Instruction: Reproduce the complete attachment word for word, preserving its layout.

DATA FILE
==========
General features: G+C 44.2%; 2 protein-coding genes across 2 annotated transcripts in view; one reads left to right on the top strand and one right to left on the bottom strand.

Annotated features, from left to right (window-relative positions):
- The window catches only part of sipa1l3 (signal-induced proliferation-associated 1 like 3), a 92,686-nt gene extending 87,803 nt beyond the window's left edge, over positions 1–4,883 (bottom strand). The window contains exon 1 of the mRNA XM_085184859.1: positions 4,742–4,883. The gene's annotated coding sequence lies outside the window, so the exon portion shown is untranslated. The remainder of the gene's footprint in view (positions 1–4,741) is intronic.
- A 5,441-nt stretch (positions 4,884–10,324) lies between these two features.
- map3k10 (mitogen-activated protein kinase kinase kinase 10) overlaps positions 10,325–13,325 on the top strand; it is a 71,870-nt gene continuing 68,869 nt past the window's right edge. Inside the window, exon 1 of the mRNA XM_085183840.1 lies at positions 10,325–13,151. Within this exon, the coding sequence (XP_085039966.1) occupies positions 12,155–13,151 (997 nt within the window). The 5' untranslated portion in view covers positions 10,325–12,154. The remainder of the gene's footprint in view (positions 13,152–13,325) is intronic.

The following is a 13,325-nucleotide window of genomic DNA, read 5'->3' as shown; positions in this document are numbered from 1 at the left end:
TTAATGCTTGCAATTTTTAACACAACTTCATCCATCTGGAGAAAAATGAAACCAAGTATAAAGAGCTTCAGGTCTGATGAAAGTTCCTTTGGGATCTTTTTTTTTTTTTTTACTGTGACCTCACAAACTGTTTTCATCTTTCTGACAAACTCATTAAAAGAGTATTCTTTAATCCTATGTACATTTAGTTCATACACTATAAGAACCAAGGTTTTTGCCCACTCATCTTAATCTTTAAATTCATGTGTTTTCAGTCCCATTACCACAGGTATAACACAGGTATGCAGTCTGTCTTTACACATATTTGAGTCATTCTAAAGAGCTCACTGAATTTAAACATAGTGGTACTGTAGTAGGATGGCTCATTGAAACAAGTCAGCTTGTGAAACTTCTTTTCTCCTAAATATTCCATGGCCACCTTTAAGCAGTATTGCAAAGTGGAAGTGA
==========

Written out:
General features: G+C 44.2%; 2 protein-coding genes across 2 annotated transcripts in view; one reads left to right on the top strand and one right to left on the bottom strand.

Annotated features, from left to right (window-relative positions):
- The window catches only part of sipa1l3 (signal-induced proliferation-associated 1 like 3), a 92,686-nt gene extending 87,803 nt beyond the window's left edge, over positions 1–4,883 (bottom strand). The window contains exon 1 of the mRNA XM_085184859.1: positions 4,742–4,883. The gene's annotated coding sequence lies outside the window, so the exon portion shown is untranslated. The remainder of the gene's footprint in view (positions 1–4,741) is intronic.
- A 5,441-nt stretch (positions 4,884–10,324) lies between these two features.
- map3k10 (mitogen-activated protein kinase kinase kinase 10) overlaps positions 10,325–13,325 on the top strand; it is a 71,870-nt gene continuing 68,869 nt past the window's right edge. Inside the window, exon 1 of the mRNA XM_085183840.1 lies at positions 10,325–13,151. Within this exon, the coding sequence (XP_085039966.1) occupies positions 12,155–13,151 (997 nt within the window). The 5' untranslated portion in view covers positions 10,325–12,154. The remainder of the gene's footprint in view (positions 13,152–13,325) is intronic.

The following is a 13,325-nucleotide window of genomic DNA, read 5'->3' as shown; positions in this document are numbered from 1 at the left end:
TTAATGCTTGCAATTTTTAACACAACTTCATCCATCTGGAGAAAAATGAAACCAAGTATAAAGAGCTTCAGGTCTGATGAAAGTTCCTTTGGGATCTTTTTTTTTTTTTTTACTGTGACCTCACAAACTGTTTTCATCTTTCTGACAAACTCATTAAAAGAGTATTCTTTAATCCTATGTACATTTAGTTCATACACTATAAGAACCAAGGTTTTTGCCCACTCATCTTAATCTTTAAATTCATGTGTTTTCAGTCCCATTACCACAGGTATAACACAGGTATGCAGTCTGTCTTTACACATATTTGAGTCATTCTAAAGAGCTCACTGAATTTAAACATAGTGGTACTGTAGTAGGATGGCTCATTGAAACAAGTCAGCTTGTGAAACTTCTTTTCTCCTAAATATTCCATGGCCACCTTTAAGCAGTATTGCAAAGTGGAAGTGA